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This poem speaks to the connection between father and son, the confusion caused by the son's inability to understand punishment, and the realization of how closely father and son share their own individual experiences. The poem opens with Carter remembering the way he used to act during punishment, not allowing his father to see his pain but instead keeping it withdrawn. Carter the boy thought the punishment was out of malice; Carter the adult sees that the punishments shaped his character, and taught him important lessons about morality and ethics.
Carter also speaks to his need for parental approval; while young, he wanted to be praised by his father, the most important person in his life, but he also showed a surprisingly cynical (or insightful) view of that praise:
I didn't show my need to him
since his response to an appeal
would not have meant as much to me,
or been as real.
From those rare times when we did cross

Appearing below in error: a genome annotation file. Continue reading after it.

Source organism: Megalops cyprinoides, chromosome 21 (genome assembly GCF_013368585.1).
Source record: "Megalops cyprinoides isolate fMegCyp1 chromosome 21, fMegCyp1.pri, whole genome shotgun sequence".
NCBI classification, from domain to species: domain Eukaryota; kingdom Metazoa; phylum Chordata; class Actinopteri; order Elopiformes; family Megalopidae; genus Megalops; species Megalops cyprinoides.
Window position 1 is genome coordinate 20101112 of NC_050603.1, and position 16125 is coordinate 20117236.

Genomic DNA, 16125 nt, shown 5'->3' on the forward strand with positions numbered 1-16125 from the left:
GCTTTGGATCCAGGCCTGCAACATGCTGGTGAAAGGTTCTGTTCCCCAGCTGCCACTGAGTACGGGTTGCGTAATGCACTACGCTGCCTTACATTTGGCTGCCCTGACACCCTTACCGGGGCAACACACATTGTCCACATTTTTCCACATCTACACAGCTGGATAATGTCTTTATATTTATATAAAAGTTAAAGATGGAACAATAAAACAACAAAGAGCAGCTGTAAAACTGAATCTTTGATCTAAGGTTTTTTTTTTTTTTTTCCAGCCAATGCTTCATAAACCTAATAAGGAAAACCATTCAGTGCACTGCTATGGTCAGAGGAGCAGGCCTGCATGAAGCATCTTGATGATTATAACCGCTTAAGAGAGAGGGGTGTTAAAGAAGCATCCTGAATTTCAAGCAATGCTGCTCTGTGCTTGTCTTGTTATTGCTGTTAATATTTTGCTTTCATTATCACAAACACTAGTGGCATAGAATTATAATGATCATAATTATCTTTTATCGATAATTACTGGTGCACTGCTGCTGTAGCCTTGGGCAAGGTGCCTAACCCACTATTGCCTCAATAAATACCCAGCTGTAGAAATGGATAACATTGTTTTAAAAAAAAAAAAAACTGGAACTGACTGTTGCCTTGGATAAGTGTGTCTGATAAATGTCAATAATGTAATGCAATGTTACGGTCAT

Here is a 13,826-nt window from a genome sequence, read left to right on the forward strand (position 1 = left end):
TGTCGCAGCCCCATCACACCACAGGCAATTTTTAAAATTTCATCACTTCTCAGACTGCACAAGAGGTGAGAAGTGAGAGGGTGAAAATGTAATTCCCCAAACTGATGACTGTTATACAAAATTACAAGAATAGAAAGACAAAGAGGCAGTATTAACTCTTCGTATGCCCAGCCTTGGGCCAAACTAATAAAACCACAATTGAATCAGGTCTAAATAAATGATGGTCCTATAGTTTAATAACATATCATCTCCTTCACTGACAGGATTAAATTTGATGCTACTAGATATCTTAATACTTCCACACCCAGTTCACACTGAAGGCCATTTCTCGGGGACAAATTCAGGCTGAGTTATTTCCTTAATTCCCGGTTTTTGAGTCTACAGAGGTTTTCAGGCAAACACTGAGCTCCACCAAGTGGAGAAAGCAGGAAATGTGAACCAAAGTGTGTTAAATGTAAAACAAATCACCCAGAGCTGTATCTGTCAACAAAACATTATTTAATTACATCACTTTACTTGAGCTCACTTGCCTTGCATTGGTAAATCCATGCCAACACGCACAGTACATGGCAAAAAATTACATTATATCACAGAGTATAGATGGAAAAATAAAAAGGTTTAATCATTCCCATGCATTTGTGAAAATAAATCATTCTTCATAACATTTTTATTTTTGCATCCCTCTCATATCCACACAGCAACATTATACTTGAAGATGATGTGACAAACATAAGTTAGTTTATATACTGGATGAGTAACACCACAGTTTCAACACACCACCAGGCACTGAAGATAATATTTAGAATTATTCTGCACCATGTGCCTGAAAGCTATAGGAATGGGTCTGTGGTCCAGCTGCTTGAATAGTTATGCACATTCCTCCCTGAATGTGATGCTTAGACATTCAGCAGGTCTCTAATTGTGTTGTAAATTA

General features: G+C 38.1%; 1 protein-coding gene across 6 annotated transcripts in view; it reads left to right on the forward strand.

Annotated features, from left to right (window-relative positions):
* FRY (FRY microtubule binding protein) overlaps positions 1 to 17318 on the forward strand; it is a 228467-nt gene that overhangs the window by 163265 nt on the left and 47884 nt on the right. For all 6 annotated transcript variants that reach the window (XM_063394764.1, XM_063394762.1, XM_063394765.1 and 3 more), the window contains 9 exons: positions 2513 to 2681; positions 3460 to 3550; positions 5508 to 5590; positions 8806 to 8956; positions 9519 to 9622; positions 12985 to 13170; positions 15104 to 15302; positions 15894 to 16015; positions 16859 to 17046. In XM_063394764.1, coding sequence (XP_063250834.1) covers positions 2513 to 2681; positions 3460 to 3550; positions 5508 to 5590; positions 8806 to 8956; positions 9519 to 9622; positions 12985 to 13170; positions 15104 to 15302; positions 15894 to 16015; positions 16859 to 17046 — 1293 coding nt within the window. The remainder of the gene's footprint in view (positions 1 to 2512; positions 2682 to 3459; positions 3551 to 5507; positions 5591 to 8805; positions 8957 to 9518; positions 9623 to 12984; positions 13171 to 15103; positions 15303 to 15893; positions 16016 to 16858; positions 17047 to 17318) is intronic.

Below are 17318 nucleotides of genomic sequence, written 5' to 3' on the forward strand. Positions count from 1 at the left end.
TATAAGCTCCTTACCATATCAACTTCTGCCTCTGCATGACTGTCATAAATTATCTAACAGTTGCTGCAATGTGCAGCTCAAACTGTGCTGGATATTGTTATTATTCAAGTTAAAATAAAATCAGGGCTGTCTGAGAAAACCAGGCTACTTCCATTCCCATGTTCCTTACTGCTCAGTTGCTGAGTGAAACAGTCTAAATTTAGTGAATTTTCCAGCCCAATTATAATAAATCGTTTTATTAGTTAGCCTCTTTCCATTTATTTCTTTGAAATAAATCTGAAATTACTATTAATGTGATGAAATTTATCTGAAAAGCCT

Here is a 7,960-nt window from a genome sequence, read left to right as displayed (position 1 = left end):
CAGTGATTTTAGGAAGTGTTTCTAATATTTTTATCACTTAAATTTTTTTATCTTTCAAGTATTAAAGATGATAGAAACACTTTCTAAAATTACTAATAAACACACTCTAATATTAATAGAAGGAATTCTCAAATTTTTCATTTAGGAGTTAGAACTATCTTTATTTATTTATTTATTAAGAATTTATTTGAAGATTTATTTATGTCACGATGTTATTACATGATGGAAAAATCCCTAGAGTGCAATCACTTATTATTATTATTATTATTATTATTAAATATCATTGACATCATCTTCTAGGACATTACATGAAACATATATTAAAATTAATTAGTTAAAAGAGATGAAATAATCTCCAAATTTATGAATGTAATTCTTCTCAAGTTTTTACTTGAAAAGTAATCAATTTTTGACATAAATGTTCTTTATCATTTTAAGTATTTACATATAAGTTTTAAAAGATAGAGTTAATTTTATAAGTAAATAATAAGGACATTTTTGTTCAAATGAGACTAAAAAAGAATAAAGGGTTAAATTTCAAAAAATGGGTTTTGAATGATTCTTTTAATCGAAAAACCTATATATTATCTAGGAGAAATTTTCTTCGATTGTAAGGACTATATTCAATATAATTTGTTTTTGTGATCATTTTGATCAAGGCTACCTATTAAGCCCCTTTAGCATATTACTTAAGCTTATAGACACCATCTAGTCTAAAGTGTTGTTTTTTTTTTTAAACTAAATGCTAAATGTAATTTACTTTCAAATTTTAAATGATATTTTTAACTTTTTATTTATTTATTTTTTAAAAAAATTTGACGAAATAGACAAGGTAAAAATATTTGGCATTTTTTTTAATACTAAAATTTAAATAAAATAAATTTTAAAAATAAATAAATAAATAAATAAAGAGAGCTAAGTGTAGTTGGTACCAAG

the bridge between us, the pure joy
(Carter, "I Wanted to Share my Father's World," Google Books)
Carter finishes the poem by recollecting how his resentment kept him from reconciling with his father, even as he had children of his own. Finally, when Carter's father was dying, Carter visited with his own sons and realized two things: first, that his relationship with his father was tainted by his immaturity, and that his father always had his best intentions in mind; second, that his father would always live inside Carter as the force that shaped him, and now he could pass on those important lessons to his own sons.
Though the speaker mostly hides his pain, the ties of blood ex
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